The proverbial turning point for the Mattituck boys basketball team during the last high school season came after the Tuckers were blown out by Center Moriches. In that game, the Tuckers struggled to advance the ball past the midcourt line. The loss left the Tuckers with a 3-9 record. What was left for them to play for?
“We got blown out in Center Moriches, and there were two ways we could go,” Mattituck Coach Paul Ellwood said. “These kids have a lot of character, and they stepped up.”
Something clicked after that game, and the Tuckers haven’t been the same since. Their fortunes turned for the better, dramatically.
The Tuckers played exceptionally well in the final six games of the school season, winning three and losing three, two of which were heartbreakers. They went on to go 8-1 in a spring league. Then they reached the final four of a camp that involved 20 teams at Stony Brook University.
In a continuation of that fine form, the Tuckers completed their regular season in the Town of Brookhaven Summer League with a 45-34 defeat of Miller Place on Tuesday night, leaving them with a 7-2 record.
On top of that, the Tuckers have been playing this summer without three key players. Twins Steve and Tom Ascher, as well as Yianni Rauseo, all of whom are seniors, are playing baseball. That has opened up doors for younger players, though, who should give Ellwood a deeper rotation to turn to.
“This team came a long way,” Ellwood said. “People say you don’t have any reason to play [when you have a losing record]. Well, they had a lot of reason to play. They wanted to do something for themselves. They had goals that they wanted to attain, and they started it in those six games” to close out the school season.
How far have the Tuckers come since last winter?
“It’s only been like half a year, and we really kind of like doubled where we were,” said Cody Huntley, Mattituck’s 6-foot-4 senior center.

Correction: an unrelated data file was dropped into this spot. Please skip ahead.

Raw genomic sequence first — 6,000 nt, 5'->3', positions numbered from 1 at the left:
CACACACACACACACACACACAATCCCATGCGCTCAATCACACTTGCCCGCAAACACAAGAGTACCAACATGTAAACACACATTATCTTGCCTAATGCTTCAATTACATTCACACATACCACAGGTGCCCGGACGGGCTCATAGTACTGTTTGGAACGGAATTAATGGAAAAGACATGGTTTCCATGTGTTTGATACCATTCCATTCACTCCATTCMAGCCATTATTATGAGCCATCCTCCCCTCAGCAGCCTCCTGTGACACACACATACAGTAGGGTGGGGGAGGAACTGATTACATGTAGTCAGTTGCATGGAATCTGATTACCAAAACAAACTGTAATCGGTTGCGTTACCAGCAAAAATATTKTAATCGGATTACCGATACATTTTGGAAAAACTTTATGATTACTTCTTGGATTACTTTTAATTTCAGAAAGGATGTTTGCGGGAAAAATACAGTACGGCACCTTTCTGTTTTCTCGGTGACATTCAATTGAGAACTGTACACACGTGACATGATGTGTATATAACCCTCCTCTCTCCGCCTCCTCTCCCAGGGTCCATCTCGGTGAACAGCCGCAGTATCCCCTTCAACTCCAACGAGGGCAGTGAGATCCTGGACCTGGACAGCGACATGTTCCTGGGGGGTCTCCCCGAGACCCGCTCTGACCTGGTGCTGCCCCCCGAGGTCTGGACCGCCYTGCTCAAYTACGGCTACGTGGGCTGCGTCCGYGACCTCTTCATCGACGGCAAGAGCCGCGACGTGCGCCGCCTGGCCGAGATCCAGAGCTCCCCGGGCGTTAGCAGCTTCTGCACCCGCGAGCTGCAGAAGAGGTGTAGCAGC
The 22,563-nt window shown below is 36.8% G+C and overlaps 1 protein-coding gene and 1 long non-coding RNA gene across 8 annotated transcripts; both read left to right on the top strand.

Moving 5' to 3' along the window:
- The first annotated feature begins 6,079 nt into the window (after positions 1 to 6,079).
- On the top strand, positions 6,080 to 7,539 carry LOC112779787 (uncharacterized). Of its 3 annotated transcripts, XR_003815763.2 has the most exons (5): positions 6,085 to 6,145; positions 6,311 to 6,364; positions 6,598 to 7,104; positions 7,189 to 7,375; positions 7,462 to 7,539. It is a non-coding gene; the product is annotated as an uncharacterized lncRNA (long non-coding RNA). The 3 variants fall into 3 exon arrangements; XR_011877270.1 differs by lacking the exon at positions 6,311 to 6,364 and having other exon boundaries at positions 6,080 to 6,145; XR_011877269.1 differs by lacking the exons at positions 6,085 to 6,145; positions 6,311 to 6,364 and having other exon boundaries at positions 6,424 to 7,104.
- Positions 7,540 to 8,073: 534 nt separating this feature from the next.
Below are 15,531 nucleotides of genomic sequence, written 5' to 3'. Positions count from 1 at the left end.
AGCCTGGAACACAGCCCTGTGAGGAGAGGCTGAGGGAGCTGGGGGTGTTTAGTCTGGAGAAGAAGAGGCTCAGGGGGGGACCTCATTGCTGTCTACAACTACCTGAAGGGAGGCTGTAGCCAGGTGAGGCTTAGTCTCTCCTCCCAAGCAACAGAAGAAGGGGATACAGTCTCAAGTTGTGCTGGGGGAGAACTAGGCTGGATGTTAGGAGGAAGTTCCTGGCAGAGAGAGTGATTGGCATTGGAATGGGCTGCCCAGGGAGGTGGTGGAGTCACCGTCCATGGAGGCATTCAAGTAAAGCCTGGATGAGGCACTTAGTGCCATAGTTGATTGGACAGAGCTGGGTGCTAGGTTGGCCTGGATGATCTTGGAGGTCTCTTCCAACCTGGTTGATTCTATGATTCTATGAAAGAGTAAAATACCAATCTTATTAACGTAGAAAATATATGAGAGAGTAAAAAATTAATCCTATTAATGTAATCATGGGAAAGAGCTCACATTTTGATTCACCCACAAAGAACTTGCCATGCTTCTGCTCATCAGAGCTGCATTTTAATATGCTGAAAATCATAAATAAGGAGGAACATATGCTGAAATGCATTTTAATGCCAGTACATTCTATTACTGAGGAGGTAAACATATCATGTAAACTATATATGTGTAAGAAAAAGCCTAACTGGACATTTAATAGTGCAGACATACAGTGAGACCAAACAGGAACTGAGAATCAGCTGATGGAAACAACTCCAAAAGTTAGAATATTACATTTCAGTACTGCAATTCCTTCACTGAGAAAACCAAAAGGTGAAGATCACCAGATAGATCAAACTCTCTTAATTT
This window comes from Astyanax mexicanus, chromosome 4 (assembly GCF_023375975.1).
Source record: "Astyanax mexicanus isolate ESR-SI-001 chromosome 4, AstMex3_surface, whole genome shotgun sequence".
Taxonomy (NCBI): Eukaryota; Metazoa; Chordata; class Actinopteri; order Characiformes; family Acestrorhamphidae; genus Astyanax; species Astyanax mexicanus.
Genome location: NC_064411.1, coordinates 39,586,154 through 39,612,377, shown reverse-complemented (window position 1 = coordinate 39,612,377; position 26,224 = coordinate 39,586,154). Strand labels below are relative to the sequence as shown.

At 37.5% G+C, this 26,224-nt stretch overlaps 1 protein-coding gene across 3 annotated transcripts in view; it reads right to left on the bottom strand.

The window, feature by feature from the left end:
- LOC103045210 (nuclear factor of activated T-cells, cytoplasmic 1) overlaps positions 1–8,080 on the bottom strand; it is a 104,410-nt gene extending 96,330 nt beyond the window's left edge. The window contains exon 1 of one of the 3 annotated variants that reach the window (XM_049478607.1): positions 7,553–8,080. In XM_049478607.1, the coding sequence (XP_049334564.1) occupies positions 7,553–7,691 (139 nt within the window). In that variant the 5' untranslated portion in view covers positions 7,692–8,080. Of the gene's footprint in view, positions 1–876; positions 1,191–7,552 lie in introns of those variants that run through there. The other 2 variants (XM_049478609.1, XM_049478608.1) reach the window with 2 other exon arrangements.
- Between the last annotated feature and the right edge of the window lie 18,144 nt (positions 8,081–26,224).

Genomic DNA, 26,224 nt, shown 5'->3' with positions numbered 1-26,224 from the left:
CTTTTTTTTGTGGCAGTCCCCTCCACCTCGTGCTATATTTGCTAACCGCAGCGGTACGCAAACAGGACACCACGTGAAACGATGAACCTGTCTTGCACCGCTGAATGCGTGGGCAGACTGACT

How did they do it?
For one thing, they put in a lot of time. Ellwood said this is the most committed group of players he has coached. Also, the players have shown a determination to put a stop to a pattern of losing.
“Everybody on the team wants to be good, and we’re sick of losing,” senior point guard Connor Davis said. “We couldn’t take losing very well … We felt that these teams aren’t better than us, and we could play with them.”
The Tuckers have shown that this summer. Facing a good Miller Place team on Tuesday at Riverhead High School, the Tuckers pulled themselves out of a 9-2 hole, managed a four-point lead by halftime, and then expanded on that lead in the second half.
“They don’t get flustered,” Ellwood said. “They’ve learned to weather the droughts.”
Call it a sign of a mature team.
Another sign of a mature team is its ability to limit turnovers, and the Tuckers have done that as well. They had 13 turnovers on Tuesday.
The presence of Huntley and the 6-3 Thomas Sledjeski helped the Tuckers hold Mount Sinai (6-3) to only five offensive rebounds.
Sledjeski scored 16 points to go with nine rebounds. Mike Mangiamele added 11 points.
Jack Hepburn connected on three three-point shots and led the Mustangs with 11 points. His teammate Kevin Leyden had nine points.
The Tuckers have found that good defense can work wonders. Indeed, defense has been a big part of their revival. They can turn to three types of presses to keep opponents off-balance.
“We picked it up the second half of the [school] season, definitely, defensive-wise,” Huntley said. “The first half of the season we were giving up 60-point games. In the second half we were holding teams to like 30 points.”
Now Huntley said the Tuckers want to win a county title. It might be wise for opponents not to sell the Tuckers short.
“We’re looking forward to the season,” Davis said, “and people should look out for us.”